We all have blind spots– those aspects of our lives that might seem obvious to others but shockingly opaque to us. All of it, our children learn.
The greatest things they learn from us are not taught by lecture, but the example of our lives. They are sent into the next generation, subconsciously mirroring our predisposition to their daily activities, their relationships, their everything. They see their worlds through our eyes.
Will I regret some of those patterns? Of course. Despite my willingness to be self-examining, I know that I don’t even understand some of them, yet.
Things I know I’ve taught my children….
2. reactive anger, especially in little things…ironically, I’m cool when something big happens
3. no-nonsense, won’t tolerate silly, sometimes
4. When Zach was asked to pretend to be me in a game of Charades, he spoke without missing a beat: “Hannah, get off your iPod”…apparently he’s also learned that being bossy works…I can’t deny it.
5. the “get it done” trait…which is both good and bad
6. a humility to change my heart when I clearly see my unhealthy ways
7. work hard
8. play with verve, unhindered by outside eyes
9. do what you love…
10. …but when you have to do what you don’t love, do it well anyway
11. you have all the time in the world to do what you want to do, you just have to prioritize it
12. if you want something, you’re going to have work to get it
13. share your money, your resources, and your time, but above all, share your heart–who you really are–not who you think you should be, not who people tell you to be and not opposite of what people tell you to be. Aspire to just be yourself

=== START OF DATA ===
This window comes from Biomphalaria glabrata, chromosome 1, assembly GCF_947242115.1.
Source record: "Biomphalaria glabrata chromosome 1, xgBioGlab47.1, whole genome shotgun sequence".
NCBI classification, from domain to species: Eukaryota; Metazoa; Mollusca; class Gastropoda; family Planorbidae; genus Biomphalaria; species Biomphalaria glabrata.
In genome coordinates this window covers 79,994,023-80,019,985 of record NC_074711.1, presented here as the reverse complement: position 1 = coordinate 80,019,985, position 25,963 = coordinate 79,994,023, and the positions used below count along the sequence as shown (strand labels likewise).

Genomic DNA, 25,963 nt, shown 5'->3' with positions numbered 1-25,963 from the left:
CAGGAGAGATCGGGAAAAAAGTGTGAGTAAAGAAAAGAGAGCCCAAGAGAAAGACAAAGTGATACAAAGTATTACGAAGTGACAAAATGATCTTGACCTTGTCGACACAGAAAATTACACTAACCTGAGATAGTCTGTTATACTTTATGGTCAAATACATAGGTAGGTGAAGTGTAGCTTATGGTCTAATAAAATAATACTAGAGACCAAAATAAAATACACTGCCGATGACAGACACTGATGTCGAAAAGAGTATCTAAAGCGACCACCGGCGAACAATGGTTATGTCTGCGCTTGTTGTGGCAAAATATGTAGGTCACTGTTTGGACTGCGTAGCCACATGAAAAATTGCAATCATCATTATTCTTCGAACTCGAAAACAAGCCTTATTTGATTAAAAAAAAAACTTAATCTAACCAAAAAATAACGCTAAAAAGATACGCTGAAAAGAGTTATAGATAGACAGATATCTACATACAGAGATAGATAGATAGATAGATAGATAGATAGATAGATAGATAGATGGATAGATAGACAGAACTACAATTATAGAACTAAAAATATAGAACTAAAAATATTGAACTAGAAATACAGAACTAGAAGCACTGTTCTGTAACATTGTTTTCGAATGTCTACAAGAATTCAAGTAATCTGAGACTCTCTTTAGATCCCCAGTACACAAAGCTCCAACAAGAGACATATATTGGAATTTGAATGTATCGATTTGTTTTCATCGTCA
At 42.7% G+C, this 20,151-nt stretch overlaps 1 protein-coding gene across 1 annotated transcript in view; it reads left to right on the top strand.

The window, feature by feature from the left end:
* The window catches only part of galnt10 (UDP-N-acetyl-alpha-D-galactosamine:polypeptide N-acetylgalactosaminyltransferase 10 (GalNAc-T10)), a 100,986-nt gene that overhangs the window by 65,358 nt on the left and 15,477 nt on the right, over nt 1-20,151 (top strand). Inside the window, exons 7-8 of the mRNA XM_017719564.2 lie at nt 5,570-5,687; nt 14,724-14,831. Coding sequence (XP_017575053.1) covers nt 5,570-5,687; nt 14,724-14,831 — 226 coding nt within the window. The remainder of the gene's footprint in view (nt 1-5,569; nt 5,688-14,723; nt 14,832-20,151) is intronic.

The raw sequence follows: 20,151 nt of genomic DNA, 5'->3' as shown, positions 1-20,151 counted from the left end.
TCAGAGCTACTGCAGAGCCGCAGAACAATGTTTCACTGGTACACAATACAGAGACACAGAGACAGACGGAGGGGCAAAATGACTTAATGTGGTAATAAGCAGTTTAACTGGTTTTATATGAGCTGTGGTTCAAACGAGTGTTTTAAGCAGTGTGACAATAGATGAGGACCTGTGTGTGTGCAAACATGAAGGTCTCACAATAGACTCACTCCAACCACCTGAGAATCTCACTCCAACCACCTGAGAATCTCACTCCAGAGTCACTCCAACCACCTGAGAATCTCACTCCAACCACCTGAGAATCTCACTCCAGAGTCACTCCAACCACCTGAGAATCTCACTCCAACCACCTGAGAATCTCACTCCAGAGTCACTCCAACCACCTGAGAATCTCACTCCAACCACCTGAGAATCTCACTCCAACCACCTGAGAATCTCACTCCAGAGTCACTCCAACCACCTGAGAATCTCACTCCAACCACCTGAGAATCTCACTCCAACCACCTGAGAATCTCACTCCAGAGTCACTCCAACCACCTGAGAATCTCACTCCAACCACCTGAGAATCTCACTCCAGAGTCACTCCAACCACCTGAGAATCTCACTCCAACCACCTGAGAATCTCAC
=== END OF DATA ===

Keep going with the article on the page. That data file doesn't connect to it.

14. listen, as much or more, than you speak…but don’t just pause to listen, try to really understand what the other is saying
15. complaining out loud makes you unhappier
16. gossiping makes you not like other people more than if you kept your thoughts to yourself, and it further makes other people have a bias against them too…
17. you don’t have to be friends with everyone, but you do have to be kind to everyone…
18. you have to tell the truth when people are being sarcastic, rough-edged, and sharp–not charming, sweet and winsome
19. most people won’t hurt you and don’t have a penchant for being mean–they’re trying to do the best they can
20. bad stuff happens to everyone. And it invariably will happen in some shape or form, but in the meantime, expend your life to the good and happiness of yourself and others. When the tough times come, you will be better equipped to respond.
What do you want your children to learn from your lives this year? This week I’m pondering.
What we really think about life, not what we say we think about life, is what we infuse in our children.